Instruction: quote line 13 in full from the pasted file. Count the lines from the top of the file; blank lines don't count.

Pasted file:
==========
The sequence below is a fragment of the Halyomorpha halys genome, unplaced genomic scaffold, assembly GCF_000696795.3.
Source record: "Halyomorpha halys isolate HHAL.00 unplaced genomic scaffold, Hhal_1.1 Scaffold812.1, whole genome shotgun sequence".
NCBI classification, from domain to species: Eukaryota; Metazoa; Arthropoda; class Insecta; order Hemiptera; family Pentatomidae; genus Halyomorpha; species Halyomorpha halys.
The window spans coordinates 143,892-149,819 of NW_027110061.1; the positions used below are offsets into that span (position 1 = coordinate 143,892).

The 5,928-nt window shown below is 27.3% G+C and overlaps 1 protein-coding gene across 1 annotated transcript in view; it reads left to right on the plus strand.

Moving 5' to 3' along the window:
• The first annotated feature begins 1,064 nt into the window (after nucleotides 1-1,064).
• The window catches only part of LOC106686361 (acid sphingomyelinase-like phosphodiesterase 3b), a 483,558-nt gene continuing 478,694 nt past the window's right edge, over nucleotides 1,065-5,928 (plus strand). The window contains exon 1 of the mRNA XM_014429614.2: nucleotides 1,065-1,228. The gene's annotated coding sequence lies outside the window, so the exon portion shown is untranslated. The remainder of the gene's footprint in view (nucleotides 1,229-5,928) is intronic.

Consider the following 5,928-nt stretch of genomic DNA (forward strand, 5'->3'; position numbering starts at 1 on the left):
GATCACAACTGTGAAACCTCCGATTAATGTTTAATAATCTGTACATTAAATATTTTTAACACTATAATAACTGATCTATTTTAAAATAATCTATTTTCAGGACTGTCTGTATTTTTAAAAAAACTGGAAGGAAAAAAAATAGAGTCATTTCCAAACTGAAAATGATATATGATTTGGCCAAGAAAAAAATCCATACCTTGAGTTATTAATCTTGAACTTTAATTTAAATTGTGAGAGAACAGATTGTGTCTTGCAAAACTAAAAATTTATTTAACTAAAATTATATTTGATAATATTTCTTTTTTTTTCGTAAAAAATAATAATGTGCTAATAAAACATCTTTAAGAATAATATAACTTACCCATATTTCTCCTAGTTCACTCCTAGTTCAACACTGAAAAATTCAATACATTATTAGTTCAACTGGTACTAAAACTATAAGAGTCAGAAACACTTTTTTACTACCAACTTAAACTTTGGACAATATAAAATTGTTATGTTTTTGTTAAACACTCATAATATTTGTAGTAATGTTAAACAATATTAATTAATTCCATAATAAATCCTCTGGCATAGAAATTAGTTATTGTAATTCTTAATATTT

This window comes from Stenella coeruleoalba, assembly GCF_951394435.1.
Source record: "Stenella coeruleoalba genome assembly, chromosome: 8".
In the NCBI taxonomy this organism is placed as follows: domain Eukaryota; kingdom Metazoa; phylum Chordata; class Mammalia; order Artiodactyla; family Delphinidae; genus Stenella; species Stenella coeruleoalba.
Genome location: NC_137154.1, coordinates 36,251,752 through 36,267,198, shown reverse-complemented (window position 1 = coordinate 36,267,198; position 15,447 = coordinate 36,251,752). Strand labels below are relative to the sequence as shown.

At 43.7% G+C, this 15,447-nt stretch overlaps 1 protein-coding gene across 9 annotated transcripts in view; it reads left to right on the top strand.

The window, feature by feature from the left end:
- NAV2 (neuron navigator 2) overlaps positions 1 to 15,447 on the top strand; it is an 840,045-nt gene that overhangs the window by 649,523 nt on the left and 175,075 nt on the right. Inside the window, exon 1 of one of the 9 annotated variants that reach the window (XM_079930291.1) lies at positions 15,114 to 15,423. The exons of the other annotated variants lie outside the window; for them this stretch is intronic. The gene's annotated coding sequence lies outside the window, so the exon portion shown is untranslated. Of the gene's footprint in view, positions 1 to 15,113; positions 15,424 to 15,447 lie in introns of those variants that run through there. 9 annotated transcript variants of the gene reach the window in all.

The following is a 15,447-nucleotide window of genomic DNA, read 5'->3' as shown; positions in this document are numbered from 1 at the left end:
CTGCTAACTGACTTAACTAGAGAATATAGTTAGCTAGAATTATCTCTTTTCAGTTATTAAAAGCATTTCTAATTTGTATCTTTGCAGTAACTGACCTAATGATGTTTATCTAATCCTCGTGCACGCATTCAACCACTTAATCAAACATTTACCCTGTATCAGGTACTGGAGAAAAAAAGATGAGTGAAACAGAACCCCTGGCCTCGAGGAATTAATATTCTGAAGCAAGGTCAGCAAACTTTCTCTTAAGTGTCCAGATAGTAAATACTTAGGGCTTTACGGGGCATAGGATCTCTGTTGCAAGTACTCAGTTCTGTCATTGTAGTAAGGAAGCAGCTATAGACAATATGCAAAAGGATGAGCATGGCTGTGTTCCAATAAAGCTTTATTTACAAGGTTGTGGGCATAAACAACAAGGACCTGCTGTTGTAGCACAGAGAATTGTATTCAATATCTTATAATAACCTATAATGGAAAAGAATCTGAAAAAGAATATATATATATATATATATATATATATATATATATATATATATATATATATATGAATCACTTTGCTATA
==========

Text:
In the NCBI taxonomy this organism is placed as follows: domain Eukaryota; kingdom Metazoa; phylum Chordata; class Mammalia; order Artiodactyla; family Delphinidae; genus Stenella; species Stenella coeruleoalba.